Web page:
Countermeasures for social network attacks

Countermeasures for social network attacks

Even as Facebook moves to improve and simplify privacy options for the social network’s 750 million users, a group of independent researchers is proposing even greater security measures, specifically for those social networks that place control and responsibility squarely in the hands of users.

The researchers presented their findings at the ACM Conference on Knowledge Discovery and Data Mining in San Diego. They’ve created an index that lets users determine how vulnerable their Facebook friends are to the myriad of attacks occurring on social networks and plan to develop an app based on their research.

The researchers looked at two million Facebook users and assigned a vulnerability index to each account based not only on the individual’s behavior and privacy settings but those of their friends as well. The upshot is that an individual’s privacy is only as secure as the weakest link (person) in that person’s network of friends.

“The solution,” says Pritam Gundecha, a doctoral student in computer science at Arizona State University and one of the authors of the study, “is to unfriend those with questionable behaviors or friends who have not set their privacy controls to acceptable levels.”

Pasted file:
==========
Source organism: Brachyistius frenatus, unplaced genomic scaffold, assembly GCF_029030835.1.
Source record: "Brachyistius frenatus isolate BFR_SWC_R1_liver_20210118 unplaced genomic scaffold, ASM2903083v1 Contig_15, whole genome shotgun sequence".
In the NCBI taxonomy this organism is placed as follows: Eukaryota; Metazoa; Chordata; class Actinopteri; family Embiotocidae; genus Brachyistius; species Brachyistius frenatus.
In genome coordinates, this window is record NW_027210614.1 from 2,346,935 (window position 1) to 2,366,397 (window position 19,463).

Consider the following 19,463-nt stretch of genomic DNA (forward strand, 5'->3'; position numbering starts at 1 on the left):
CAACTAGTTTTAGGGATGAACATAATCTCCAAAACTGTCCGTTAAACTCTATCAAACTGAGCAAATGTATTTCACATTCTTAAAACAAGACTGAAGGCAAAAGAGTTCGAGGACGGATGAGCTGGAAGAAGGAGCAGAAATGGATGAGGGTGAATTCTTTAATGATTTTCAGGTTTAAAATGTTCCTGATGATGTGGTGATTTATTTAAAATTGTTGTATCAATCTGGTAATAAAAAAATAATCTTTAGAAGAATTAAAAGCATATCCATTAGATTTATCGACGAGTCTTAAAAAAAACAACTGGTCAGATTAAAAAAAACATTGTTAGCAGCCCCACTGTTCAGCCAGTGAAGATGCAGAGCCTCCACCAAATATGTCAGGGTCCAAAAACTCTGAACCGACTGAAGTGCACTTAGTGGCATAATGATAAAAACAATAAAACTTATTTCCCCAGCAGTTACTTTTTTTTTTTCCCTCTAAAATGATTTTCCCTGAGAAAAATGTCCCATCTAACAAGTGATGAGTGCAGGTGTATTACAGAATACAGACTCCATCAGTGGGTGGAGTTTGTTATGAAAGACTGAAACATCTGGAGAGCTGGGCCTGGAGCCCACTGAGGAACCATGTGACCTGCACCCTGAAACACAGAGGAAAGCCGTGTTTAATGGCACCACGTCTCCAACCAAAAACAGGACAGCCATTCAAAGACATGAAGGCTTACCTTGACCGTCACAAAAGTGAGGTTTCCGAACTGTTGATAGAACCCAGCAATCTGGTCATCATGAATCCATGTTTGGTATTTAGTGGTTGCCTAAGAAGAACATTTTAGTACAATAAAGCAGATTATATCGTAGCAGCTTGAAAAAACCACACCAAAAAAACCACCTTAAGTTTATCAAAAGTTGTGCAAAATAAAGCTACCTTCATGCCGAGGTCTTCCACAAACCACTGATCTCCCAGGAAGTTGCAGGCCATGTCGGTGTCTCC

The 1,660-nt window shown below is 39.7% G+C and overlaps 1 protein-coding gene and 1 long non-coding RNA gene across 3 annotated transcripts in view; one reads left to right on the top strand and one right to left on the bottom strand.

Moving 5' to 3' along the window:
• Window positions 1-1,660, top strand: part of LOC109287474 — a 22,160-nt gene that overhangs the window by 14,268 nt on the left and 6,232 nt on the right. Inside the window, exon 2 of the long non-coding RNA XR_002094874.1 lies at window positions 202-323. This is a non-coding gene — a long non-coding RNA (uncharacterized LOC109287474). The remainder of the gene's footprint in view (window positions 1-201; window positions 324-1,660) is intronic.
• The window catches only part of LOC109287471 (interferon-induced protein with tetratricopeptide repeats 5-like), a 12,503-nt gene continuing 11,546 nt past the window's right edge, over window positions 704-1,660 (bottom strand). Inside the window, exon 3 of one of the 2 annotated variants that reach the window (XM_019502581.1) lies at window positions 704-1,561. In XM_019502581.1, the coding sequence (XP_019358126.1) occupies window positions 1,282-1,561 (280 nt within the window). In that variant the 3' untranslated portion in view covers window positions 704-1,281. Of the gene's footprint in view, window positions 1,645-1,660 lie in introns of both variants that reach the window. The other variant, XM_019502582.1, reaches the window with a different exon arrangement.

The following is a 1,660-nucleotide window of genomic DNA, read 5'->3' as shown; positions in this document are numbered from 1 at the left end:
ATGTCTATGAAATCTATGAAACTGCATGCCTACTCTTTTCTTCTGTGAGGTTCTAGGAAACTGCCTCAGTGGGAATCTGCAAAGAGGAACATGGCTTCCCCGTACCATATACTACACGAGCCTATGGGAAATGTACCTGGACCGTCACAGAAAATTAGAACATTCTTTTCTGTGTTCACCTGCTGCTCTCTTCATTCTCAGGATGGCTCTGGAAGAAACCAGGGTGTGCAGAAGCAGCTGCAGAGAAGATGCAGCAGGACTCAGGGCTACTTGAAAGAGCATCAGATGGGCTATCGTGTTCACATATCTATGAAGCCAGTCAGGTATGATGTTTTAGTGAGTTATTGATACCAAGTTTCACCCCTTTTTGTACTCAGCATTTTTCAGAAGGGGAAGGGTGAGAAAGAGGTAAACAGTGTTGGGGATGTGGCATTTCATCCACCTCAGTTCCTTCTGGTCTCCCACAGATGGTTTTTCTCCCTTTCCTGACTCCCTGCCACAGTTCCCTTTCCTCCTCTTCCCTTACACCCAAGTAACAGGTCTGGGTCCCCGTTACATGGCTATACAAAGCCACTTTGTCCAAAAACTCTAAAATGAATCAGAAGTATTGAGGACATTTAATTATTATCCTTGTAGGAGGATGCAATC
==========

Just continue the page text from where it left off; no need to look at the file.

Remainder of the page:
“If you don’t wish to unfriend someone, you can make them aware of their vulnerabilities and to ask them to address them,” says Gundecha, whose studies focus on social media security.

Professor Huan Liu of the School of Computing, Informatics, and Decision Systems Engineering at ASU and other researchers hope to develop a Facebook application that will let users see the privacy attributes of their friends.

“The work is based on a relatively simple mathematical model that uses public information,” says Gundecha.

Some types of malicious activities occurring on social networks:

  • Scams
  • Stalking
  • Malware
  • Malicious scripts
  • Hacked accounts
  • Malicious tagging
  • Hacking into anonymous data to extract  personal user information
  • Phishing
  • Impostors
  • Sybil attacks that involve the creation of false IDs to carry out malicious activities
  • Spamming
  • Clickjacking
  • Cyberbullying

One Response to Countermeasures for social network attacks

  • Steven Shaffer

    What I believe may be necessary in the future is a system that allows one and/or many users to “vouch” for others. A means of judging trustworthiness is it were, but on a constantly updated basis. For instance via a social media platform. Each transaction by users would require “vouching” by others.

    The size/importance/risk of the transaction would dictate the amount of “vouching” needed before one party will enter into the transaction with another.

    For each successful transaction users scores goes up. Their need for “vouches” goes down, and their power to vouch for other users gains. Algorithms might feature heavily.

    User A – User B has contacted you and offered a transaction. Will you consider? User A -Check User B’s score. User A decides to proceed, entering an intermediary step. “Consideration”.

    Next, User A, assign a weight/risk/importance to the transaction. User B must now ask other users to vouch for him. The vouch score needed by User B is commensurate with the transaction weight/risk/importance demanded by User A to complete the transaction.

    Perhaps this system already exists?